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I met Michael Schwartz during my first semester at the University of Missouri in 1989. We shared an English class with about 10 other easily startled freshmen. Our instructor was a slightly mad fellow by the name of Aristotle Baklava, who did everything in his power to turn English 101 into a left-leaning political science course. Each week, he had us write term papers on different chapters from a book called Courage of Their Convictions: Sixteen Americans Who Fought Their Way to the Supreme Court. We wrote about gay rights, freedom of religion, freedom of expression and the uniquely American right to burn the country’s flag at the Republican National Convention. I have to admit I learned a lot about writing in that class. Once my terms papers started taking on a decidedly liberal slant, my grade average magically rose from a low “C” to a solid “A.”

I digress. When you’re in a class that is being led by a crazy man, it is natural to bond with the other inmates, um, students. Michael and I got to know each other because he decided to hit on one of our female classmates. One Friday afternoon, shortly after we were dismissed, he approached Jen, a bubbly girl with long, dishwater blonde hair, and asked if she would like to go with him to a movie that night.

“That sounds great, Mike,” she enthusiastically replied.

Then Jen turned toward me.

“Hey Steve,” she said, “would you like to go to the movies with me and Mike?”

“Sure,” I immediately said, oblivious to Mike’s withering glare. I was an out-of-state student with no friends at school, so the idea of taking in a movie with other people was positively irresistible.

We went to the movies. We saw Sex, Lies and Videotape. I must say, if Mike intended to take Jen on a first date, he could not have selected a more awkward film to watch.

After the movie, the three of us wandered the streets of Columbia, Missouri, talking about our respective upbringings. It turned out that Mike and I had a lot in common. We both came from the South with dreams of hitting it big in journalism. We liked history and politics. We shared an appreciation for dry, sarcastic humor. All in all, Mike and I had a really nice date.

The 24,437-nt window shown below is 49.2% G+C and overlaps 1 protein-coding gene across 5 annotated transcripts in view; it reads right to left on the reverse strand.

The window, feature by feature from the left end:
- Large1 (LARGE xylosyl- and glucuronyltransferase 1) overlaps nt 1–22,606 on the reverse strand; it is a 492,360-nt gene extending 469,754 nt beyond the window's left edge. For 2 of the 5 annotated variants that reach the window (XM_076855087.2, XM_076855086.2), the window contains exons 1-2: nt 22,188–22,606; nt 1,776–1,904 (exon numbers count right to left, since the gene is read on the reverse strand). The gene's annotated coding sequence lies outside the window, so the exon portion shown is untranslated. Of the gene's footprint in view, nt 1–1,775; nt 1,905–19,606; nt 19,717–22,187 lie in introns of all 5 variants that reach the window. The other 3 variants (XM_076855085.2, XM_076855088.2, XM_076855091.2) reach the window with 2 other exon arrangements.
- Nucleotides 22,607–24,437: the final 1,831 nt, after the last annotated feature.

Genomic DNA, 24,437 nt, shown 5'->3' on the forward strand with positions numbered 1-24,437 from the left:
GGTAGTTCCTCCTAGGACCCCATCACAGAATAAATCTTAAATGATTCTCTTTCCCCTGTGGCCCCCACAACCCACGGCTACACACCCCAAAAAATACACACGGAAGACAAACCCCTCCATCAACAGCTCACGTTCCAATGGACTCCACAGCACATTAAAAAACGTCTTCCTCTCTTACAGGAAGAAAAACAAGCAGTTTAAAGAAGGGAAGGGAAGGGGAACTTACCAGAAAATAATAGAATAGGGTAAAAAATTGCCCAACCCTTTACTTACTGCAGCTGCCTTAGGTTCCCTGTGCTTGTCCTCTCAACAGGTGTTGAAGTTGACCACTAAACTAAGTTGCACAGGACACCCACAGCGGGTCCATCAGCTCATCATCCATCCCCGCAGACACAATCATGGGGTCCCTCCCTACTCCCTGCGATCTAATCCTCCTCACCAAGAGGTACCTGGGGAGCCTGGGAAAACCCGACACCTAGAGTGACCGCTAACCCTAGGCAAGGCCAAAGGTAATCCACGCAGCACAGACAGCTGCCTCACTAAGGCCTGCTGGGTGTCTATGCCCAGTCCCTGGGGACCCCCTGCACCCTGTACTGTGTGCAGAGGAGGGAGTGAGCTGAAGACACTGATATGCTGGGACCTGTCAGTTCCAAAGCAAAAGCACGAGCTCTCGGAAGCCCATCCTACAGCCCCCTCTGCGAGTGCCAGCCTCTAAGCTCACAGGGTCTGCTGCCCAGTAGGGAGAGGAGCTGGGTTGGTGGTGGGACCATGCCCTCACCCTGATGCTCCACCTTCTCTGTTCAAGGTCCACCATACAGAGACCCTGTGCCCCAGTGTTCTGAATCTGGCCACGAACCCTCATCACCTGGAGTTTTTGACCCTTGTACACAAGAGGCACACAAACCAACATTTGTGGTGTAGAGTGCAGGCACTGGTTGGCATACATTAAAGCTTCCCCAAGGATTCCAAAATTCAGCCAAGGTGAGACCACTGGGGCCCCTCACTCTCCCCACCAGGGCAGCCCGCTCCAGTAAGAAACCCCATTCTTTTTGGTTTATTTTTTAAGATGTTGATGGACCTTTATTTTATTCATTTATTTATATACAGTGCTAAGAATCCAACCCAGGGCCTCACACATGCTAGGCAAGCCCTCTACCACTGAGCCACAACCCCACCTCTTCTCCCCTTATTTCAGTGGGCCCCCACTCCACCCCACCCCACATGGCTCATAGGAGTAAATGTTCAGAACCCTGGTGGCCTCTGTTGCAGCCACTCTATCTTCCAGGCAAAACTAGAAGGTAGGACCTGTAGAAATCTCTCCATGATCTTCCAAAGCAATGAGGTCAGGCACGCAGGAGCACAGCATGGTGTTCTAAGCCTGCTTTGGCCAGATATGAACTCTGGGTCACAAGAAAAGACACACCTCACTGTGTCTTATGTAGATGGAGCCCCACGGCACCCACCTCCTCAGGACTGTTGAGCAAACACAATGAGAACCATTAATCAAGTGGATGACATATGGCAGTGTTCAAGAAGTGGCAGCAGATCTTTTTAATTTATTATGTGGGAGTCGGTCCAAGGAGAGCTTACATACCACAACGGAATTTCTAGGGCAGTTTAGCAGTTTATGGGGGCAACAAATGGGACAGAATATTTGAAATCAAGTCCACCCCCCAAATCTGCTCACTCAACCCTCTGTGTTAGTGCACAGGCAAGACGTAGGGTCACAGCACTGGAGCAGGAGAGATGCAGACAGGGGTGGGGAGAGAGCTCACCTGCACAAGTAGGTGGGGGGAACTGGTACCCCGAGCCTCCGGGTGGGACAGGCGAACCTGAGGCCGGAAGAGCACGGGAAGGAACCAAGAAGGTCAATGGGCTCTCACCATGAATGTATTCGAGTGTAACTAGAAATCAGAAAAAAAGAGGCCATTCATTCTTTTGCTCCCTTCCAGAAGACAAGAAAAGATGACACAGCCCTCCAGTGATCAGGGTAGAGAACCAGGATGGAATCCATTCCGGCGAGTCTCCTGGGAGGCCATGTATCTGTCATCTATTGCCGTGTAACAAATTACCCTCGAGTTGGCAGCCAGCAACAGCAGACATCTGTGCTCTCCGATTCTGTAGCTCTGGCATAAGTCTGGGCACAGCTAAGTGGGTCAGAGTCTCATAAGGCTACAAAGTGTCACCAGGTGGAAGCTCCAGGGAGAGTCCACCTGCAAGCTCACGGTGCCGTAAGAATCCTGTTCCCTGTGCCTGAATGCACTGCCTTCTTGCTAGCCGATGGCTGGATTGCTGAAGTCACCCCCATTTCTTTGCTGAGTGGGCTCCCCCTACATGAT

I am not sure what became of Jen. I think she left Mizzou after fall semester to study botany at North Dakota State. Mike, however, is still one of my best friends. Our friendship has survived several moves around the country, careers in newspaper reporting and broadcast news, and get-togethers in Las Vegas, Birmingham, Colorado Springs and Memphis.

Today, Mike has a video production business in San Francisco. He loves the Bay Area, but his time there has come with some challenges. Mike has been blind in one eye since he was a teenager, and his sight in the other eye has continued to deteriorate. He now faces the prospect of losing his vision altogether.

Mike, being the most positive and resilient person I know, has taken a will-do approach to this setback. He recently started an outstanding blog that outlines his next project: to see different parts of the world that he has always wanted to visit. The plan is to experience these places while he can see them for himself. Though his writings on the blog, Mike will take us along on his adventure.

When you have a moment, I strongly recommend you check out Mike’s blog, which is called The Crayon Box. You can also find his twitter feed here.

My college buddy is an excellent writer, and the way he frames up his next challenge is truly inspiring.

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